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Compressor Short Cycles

Freak4Dell on Tue April 22, 2014 8:56 PM User is offline

Year: 2007
Make: Mazda
Model: Mazda6
Engine Size: 2.3
Refrigerant Type: R134a
Country of Origin: United States

I think I may have posted this in the wrong place. Sorry about that. Mods, please move it if necessary.

I've been having some trouble with my A/C recently. For the past year or so, the air hasn't been cold. The system was recharged last year when the problem was first noticed, which temporarily fixed the problem, but it didn't last long. Towards the end of last year, the compressor was cycling on and off every 5-10 seconds or so, and the air was mostly just warm or ambient-temperature air. Winter came, so I didn't bother to look into it. Now that it's warming up again, I tried the A/C a week or so ago, and the compressor wouldn't kick on at all. I bought a hose with a gauge and a can of R134a to check pressure and refill if necessary. The pressure was reading zero today, so I put in a can. The compressor now turns on, and I get cold air, but I don't think my problem is fully resolved. The compressor still cycles (about 5 seconds on, 25 seconds off, repeat). The pressure readings fluctuate with the cycling. If the compressor is off, the pressure rises to about 40-43. The compressor kicking on makes it fall to around 22-23. My can is empty, so I couldn't put more in, but even if I had more, I'm hesitant to keep putting more in because I'm not sure if it would result in a high pressure when the compressor is off. Some things I read seem to indicate that it will balance out and remain steady if I keep adding so that the lowest is in the green zone, but I wanted to confirm with somebody who actually knows what they're doing first. I'm also thinking the compressor might just be on the verge of death. I don't know anything about A/C systems, though. Ideas?

A video if it helps:
https://mega.co.nz/#!wIlFiT5a!4RuI63_y0hRCRtAqlJW1pVh3F5-V16GK4KKQphIsoJY

Edited: Tue April 22, 2014 at 8:58 PM by Freak4Dell

TRB on Tue April 22, 2014 9:35 PM User is offlineView users profile

Sounds like the system has a leak that needs to be addressed.

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mk378 on Wed April 23, 2014 7:59 AM User is offline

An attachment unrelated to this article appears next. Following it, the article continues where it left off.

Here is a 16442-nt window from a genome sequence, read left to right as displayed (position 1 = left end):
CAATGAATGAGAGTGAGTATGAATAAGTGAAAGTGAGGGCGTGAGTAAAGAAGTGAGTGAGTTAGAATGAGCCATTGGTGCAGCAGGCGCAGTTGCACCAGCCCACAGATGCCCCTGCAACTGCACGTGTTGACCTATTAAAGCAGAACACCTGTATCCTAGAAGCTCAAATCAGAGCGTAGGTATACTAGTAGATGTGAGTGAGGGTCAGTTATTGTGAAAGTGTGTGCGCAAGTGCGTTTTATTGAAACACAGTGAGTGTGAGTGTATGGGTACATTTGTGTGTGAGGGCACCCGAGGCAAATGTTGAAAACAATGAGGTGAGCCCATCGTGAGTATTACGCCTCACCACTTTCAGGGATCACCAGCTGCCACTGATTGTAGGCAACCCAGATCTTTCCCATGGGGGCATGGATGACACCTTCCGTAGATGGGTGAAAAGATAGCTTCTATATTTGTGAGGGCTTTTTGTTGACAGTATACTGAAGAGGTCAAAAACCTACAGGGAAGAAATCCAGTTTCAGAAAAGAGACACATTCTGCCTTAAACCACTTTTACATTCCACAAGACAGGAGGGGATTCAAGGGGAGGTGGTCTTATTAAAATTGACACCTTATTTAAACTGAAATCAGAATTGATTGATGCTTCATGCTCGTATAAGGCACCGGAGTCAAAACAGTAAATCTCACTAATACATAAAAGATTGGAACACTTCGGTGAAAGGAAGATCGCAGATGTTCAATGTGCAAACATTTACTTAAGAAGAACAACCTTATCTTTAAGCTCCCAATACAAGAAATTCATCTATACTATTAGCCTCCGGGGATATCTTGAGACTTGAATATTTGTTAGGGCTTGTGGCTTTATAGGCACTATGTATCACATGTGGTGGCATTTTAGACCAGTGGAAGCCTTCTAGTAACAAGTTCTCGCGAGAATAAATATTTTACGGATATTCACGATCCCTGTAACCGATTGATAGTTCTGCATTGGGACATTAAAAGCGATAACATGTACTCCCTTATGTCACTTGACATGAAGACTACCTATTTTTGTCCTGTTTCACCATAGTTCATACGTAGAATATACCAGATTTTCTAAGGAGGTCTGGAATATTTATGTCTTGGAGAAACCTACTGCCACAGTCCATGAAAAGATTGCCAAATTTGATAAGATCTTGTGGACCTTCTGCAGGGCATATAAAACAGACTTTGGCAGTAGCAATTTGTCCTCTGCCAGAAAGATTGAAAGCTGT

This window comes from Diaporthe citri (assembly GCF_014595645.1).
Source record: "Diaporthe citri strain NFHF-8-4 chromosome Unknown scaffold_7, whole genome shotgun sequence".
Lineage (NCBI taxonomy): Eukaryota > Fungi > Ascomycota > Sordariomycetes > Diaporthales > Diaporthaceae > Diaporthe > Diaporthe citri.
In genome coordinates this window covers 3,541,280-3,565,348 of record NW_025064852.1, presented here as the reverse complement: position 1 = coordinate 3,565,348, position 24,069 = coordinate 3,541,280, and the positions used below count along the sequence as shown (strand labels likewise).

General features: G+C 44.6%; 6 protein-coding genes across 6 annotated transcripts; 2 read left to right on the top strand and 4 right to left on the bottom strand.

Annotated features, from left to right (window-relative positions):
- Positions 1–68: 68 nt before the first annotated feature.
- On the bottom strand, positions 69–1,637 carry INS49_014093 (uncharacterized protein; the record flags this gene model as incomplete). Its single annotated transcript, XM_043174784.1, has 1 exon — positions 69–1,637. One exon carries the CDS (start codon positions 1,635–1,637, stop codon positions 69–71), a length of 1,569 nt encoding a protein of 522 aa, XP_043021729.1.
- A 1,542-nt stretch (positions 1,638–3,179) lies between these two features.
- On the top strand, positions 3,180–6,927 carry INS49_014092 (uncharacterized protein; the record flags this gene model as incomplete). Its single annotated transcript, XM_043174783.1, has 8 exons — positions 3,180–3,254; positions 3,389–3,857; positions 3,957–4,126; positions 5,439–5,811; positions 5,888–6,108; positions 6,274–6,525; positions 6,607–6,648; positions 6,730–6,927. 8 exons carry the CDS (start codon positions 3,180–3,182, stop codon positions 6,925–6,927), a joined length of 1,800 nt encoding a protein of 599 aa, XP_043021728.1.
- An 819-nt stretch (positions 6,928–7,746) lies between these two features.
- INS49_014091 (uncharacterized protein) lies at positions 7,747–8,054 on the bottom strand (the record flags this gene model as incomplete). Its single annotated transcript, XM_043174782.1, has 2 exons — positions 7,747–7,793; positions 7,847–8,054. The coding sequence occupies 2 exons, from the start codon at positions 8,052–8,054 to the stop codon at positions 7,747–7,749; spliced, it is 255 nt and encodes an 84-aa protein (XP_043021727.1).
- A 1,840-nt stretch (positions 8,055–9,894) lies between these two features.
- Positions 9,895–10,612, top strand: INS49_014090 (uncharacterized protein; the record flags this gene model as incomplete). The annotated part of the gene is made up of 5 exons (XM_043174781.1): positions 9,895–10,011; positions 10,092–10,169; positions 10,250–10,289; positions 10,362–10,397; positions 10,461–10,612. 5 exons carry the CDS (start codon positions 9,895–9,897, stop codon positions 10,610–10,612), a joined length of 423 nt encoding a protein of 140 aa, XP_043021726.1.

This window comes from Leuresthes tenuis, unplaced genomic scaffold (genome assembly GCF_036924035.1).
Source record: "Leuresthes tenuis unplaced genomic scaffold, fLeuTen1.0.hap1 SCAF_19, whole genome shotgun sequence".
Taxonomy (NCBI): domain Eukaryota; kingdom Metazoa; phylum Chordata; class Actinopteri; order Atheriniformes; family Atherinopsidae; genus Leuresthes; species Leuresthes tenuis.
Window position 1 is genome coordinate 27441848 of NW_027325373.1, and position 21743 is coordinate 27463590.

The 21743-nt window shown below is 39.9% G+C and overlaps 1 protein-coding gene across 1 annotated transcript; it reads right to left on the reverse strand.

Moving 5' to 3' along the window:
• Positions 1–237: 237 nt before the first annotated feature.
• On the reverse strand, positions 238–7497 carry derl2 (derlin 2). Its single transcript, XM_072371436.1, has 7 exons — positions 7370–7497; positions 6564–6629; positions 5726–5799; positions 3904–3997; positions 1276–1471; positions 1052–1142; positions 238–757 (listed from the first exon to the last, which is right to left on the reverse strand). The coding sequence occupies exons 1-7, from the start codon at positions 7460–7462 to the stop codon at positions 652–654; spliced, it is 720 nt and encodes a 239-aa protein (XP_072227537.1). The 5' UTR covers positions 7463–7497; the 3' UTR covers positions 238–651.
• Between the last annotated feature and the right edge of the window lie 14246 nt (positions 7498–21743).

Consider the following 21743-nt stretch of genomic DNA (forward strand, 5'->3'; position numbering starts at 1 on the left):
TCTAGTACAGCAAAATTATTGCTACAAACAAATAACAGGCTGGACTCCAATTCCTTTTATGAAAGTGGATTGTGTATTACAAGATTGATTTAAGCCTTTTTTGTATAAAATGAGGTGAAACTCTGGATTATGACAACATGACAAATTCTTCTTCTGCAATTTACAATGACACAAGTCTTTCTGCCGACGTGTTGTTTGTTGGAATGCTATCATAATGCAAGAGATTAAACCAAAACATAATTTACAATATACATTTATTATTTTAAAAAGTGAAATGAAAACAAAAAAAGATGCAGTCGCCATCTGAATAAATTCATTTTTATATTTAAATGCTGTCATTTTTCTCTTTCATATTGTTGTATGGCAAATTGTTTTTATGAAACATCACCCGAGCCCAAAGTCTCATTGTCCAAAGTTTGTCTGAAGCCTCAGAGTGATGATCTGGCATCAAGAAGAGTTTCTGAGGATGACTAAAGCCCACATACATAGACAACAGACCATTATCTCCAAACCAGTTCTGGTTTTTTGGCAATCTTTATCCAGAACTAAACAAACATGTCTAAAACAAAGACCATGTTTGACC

Starting from empty, you would charge by weight (specified amount is almost always on a sticker under the hood). That amount is going to be more than one can.

But it is just going to leak out again, need to find and fix the leak first. Do not use "leak stop", it doesn't work but does cause severe damage.

Freak4Dell on Wed April 23, 2014 8:15 AM User is offline

Thanks! I think the weight for the 6 is 16oz, but I'll double check. I just didn't want to risk overcharging. Hopefully I can get some time to take care of this soon.

Is finding the leak something I can easily do myself with limited tool access? Unfortunately, I don't live in a place where I can easily work on my car at my leisure. I guess if I need somebody to fix the leak, I might as well just have them find it in the first place.

Lastly, anybody know any good, affordable shops that do A/C work in the NYC/Westchester area?

mk378 on Wed April 23, 2014 9:04 AM User is offline

If you have UV dye in the system you may be able to see where it is leaking out. You will know there is dye because it will be in the charging ports, bright green-yellow liquid. Look at the compressor, condenser, connections and lines for evidence of dye. Wait for darkness or go into a garage with the lights turned out, then you can use an ordinary flourescent "black light" bulb to make the dye much more visible.

Also this leak is fairly large, putting soapy water on suspected leaky places while there is pressure in the system (compressor doesn't have to be running) may show up as bubbling.

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